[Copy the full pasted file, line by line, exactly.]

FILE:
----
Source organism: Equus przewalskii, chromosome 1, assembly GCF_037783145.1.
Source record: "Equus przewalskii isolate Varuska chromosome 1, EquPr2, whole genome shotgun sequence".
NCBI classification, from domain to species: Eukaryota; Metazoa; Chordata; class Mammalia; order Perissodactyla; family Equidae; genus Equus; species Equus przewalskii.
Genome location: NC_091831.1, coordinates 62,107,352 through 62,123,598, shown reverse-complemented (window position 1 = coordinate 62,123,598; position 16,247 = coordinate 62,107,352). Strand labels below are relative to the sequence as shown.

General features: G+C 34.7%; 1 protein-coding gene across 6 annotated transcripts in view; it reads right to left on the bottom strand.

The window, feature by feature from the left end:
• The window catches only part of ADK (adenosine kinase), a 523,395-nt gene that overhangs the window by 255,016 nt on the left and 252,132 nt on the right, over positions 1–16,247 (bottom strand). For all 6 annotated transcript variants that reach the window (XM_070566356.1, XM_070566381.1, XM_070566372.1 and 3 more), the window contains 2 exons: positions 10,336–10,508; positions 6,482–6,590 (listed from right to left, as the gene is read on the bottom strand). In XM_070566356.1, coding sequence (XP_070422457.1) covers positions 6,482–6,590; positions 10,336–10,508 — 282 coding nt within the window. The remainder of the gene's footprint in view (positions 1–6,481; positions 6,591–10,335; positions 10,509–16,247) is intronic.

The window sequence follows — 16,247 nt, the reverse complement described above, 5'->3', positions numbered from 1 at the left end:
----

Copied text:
Source organism: Equus przewalskii, chromosome 1, assembly GCF_037783145.1.
Source record: "Equus przewalskii isolate Varuska chromosome 1, EquPr2, whole genome shotgun sequence".
NCBI classification, from domain to species: Eukaryota; Metazoa; Chordata; class Mammalia; order Perissodactyla; family Equidae; genus Equus; species Equus przewalskii.
Genome location: NC_091831.1, coordinates 62,107,352 through 62,123,598, shown reverse-complemented (window position 1 = coordinate 62,123,598; position 16,247 = coordinate 62,107,352). Strand labels below are relative to the sequence as shown.

General features: G+C 34.7%; 1 protein-coding gene across 6 annotated transcripts in view; it reads right to left on the bottom strand.

The window, feature by feature from the left end:
• The window catches only part of ADK (adenosine kinase), a 523,395-nt gene that overhangs the window by 255,016 nt on the left and 252,132 nt on the right, over positions 1–16,247 (bottom strand). For all 6 annotated transcript variants that reach the window (XM_070566356.1, XM_070566381.1, XM_070566372.1 and 3 more), the window contains 2 exons: positions 10,336–10,508; positions 6,482–6,590 (listed from right to left, as the gene is read on the bottom strand). In XM_070566356.1, coding sequence (XP_070422457.1) covers positions 6,482–6,590; positions 10,336–10,508 — 282 coding nt within the window. The remainder of the gene's footprint in view (positions 1–6,481; positions 6,591–10,335; positions 10,509–16,247) is intronic.

The window sequence follows — 16,247 nt, the reverse complement described above, 5'->3', positions numbered from 1 at the left end: